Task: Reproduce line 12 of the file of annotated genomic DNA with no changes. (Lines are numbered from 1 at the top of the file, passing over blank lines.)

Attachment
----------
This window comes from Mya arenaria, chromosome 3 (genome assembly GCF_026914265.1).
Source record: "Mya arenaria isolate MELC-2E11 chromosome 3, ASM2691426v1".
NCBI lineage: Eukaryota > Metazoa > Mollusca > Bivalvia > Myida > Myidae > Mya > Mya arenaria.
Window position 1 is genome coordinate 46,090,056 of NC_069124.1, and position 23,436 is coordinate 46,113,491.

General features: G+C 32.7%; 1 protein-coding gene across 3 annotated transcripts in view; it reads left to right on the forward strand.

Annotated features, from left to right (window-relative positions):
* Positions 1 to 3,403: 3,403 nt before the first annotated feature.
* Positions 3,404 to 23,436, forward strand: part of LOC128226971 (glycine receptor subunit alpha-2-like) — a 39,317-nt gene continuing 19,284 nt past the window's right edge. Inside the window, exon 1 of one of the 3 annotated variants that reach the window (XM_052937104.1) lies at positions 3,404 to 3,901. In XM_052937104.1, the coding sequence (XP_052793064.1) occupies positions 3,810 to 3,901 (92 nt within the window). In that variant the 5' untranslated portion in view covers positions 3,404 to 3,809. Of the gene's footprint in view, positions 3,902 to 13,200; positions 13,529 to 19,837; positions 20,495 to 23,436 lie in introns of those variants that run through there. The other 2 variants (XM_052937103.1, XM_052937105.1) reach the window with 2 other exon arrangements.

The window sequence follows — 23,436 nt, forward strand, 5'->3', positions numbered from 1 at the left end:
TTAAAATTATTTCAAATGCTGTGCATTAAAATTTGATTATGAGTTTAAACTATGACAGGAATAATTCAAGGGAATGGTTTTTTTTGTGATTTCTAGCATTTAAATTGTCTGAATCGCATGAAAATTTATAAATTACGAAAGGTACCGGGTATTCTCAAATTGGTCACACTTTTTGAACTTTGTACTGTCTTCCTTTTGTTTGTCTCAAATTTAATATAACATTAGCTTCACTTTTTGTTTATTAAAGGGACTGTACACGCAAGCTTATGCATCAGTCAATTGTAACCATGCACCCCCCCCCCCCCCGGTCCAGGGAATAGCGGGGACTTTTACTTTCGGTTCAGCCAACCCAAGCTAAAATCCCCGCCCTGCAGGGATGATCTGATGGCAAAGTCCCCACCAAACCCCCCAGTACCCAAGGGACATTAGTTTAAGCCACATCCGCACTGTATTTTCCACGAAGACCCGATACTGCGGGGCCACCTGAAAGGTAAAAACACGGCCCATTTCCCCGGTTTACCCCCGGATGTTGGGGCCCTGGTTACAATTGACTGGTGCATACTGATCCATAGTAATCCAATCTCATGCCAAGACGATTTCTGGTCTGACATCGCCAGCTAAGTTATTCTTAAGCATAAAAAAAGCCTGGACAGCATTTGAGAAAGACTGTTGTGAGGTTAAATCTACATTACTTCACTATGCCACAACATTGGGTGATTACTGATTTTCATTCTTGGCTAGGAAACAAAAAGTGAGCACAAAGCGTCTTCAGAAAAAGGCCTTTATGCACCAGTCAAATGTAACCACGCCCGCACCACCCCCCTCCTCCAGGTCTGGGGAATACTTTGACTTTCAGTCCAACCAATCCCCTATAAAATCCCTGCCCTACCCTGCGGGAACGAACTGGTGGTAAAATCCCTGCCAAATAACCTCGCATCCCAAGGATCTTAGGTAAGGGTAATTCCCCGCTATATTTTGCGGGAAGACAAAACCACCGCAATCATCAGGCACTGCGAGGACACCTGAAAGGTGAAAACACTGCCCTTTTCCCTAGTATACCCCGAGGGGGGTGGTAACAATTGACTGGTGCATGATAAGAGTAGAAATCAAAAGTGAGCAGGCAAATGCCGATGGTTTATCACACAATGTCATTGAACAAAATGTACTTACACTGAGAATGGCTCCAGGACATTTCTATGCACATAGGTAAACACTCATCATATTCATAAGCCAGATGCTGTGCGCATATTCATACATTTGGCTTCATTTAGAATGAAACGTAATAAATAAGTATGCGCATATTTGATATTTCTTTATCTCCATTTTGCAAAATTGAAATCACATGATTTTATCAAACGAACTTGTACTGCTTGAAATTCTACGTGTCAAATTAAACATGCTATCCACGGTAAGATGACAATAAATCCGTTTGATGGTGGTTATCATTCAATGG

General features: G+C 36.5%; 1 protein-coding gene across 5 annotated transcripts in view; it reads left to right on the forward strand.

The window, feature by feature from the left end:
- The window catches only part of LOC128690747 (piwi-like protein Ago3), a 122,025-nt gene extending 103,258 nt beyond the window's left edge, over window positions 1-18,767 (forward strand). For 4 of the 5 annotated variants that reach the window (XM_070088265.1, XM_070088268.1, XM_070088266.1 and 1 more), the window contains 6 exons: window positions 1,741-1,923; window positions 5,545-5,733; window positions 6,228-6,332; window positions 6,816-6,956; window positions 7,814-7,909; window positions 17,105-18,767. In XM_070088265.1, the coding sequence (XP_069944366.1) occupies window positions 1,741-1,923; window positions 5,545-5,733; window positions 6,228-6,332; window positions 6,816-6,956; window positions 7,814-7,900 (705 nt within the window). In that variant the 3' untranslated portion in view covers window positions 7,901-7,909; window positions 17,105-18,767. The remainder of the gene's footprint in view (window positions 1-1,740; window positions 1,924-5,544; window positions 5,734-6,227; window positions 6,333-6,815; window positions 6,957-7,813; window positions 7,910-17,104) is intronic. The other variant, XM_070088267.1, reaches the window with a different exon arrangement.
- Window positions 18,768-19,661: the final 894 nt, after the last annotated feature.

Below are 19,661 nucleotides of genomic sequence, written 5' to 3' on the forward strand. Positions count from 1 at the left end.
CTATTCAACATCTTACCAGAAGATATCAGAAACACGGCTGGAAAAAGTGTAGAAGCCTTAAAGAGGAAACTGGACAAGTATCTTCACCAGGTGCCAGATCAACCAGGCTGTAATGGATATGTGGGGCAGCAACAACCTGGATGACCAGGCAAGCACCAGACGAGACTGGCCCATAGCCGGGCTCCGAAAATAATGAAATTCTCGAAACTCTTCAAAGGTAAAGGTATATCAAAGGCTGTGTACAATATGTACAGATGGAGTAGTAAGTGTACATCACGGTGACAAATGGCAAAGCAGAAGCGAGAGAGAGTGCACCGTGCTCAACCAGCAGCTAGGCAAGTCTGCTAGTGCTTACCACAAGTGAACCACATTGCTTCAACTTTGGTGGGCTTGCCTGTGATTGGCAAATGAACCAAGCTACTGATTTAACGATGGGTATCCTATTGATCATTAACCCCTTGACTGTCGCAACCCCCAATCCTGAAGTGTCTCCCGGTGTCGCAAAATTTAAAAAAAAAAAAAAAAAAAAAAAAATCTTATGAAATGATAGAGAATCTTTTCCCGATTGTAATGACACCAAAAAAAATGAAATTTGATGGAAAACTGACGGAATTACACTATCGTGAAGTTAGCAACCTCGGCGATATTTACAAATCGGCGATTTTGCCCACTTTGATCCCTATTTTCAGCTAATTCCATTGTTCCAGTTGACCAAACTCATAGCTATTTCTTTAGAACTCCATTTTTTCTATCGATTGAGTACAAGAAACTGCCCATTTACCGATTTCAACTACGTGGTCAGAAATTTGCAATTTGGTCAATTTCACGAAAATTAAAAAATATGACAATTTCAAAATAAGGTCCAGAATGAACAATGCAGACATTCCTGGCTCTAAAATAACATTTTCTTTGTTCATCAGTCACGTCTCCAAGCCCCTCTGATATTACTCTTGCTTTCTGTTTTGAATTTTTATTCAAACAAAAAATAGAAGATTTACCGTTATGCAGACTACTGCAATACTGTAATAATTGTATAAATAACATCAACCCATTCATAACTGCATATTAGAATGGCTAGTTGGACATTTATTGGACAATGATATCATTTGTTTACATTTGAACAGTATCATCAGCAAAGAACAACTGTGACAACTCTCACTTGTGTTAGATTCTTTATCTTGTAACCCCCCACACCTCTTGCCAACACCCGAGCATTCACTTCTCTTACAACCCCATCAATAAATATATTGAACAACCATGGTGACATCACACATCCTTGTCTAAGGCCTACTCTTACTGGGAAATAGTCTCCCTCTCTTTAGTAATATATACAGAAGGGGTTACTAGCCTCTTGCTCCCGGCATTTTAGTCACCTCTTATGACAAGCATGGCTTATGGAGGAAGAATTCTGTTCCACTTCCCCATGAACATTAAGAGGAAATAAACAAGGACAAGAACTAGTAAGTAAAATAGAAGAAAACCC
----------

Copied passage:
The window, feature by feature from the left end: